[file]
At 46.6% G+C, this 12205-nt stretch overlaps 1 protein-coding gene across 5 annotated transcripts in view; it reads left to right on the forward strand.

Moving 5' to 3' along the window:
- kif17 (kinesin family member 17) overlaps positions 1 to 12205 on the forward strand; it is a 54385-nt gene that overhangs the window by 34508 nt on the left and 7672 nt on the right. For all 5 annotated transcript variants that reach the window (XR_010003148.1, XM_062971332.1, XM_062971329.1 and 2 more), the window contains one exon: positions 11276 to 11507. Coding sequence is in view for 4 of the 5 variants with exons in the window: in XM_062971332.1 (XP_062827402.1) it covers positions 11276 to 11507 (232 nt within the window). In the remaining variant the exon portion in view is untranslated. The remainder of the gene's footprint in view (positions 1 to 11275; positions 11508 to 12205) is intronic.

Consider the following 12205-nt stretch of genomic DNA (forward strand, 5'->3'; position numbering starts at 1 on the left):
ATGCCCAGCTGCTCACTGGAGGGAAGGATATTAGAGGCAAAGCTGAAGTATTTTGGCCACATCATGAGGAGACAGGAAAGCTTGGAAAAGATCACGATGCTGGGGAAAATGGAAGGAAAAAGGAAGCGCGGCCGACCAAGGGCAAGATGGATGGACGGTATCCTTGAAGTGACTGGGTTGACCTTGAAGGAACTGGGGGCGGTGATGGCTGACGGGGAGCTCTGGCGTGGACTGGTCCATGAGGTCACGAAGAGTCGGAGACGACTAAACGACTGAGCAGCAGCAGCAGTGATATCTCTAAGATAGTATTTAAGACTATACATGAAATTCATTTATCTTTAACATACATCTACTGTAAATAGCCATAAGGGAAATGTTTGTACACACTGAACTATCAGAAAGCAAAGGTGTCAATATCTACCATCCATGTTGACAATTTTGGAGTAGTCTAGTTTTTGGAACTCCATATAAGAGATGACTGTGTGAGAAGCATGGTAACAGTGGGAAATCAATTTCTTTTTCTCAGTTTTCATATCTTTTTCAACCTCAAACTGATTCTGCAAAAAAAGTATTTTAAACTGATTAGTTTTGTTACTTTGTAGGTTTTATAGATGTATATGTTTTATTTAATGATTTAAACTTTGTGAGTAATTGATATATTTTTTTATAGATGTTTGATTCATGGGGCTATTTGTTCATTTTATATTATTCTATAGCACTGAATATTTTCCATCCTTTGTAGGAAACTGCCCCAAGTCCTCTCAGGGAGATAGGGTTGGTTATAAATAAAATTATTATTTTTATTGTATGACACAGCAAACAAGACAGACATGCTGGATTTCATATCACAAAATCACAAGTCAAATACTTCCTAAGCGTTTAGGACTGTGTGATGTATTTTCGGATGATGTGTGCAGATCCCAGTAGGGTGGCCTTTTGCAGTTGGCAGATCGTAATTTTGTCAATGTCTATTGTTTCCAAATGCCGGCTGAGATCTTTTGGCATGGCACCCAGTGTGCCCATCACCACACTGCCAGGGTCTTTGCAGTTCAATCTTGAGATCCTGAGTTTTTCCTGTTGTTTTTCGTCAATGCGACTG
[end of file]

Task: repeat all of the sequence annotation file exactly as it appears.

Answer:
At 46.6% G+C, this 12205-nt stretch overlaps 1 protein-coding gene across 5 annotated transcripts in view; it reads left to right on the forward strand.

Moving 5' to 3' along the window:
- kif17 (kinesin family member 17) overlaps positions 1 to 12205 on the forward strand; it is a 54385-nt gene that overhangs the window by 34508 nt on the left and 7672 nt on the right. For all 5 annotated transcript variants that reach the window (XR_010003148.1, XM_062971332.1, XM_062971329.1 and 2 more), the window contains one exon: positions 11276 to 11507. Coding sequence is in view for 4 of the 5 variants with exons in the window: in XM_062971332.1 (XP_062827402.1) it covers positions 11276 to 11507 (232 nt within the window). In the remaining variant the exon portion in view is untranslated. The remainder of the gene's footprint in view (positions 1 to 11275; positions 11508 to 12205) is intronic.

Consider the following 12205-nt stretch of genomic DNA (forward strand, 5'->3'; position numbering starts at 1 on the left):
ATGCCCAGCTGCTCACTGGAGGGAAGGATATTAGAGGCAAAGCTGAAGTATTTTGGCCACATCATGAGGAGACAGGAAAGCTTGGAAAAGATCACGATGCTGGGGAAAATGGAAGGAAAAAGGAAGCGCGGCCGACCAAGGGCAAGATGGATGGACGGTATCCTTGAAGTGACTGGGTTGACCTTGAAGGAACTGGGGGCGGTGATGGCTGACGGGGAGCTCTGGCGTGGACTGGTCCATGAGGTCACGAAGAGTCGGAGACGACTAAACGACTGAGCAGCAGCAGCAGTGATATCTCTAAGATAGTATTTAAGACTATACATGAAATTCATTTATCTTTAACATACATCTACTGTAAATAGCCATAAGGGAAATGTTTGTACACACTGAACTATCAGAAAGCAAAGGTGTCAATATCTACCATCCATGTTGACAATTTTGGAGTAGTCTAGTTTTTGGAACTCCATATAAGAGATGACTGTGTGAGAAGCATGGTAACAGTGGGAAATCAATTTCTTTTTCTCAGTTTTCATATCTTTTTCAACCTCAAACTGATTCTGCAAAAAAAGTATTTTAAACTGATTAGTTTTGTTACTTTGTAGGTTTTATAGATGTATATGTTTTATTTAATGATTTAAACTTTGTGAGTAATTGATATATTTTTTTATAGATGTTTGATTCATGGGGCTATTTGTTCATTTTATATTATTCTATAGCACTGAATATTTTCCATCCTTTGTAGGAAACTGCCCCAAGTCCTCTCAGGGAGATAGGGTTGGTTATAAATAAAATTATTATTTTTATTGTATGACACAGCAAACAAGACAGACATGCTGGATTTCATATCACAAAATCACAAGTCAAATACTTCCTAAGCGTTTAGGACTGTGTGATGTATTTTCGGATGATGTGTGCAGATCCCAGTAGGGTGGCCTTTTGCAGTTGGCAGATCGTAATTTTGTCAATGTCTATTGTTTCCAAATGCCGGCTGAGATCTTTTGGCATGGCACCCAGTGTGCCCATCACCACACTGCCAGGGTCTTTGCAGTTCAATCTTGAGATCCTGAGTTTTTCCTGTTGTTTTTCGTCAATGCGACTG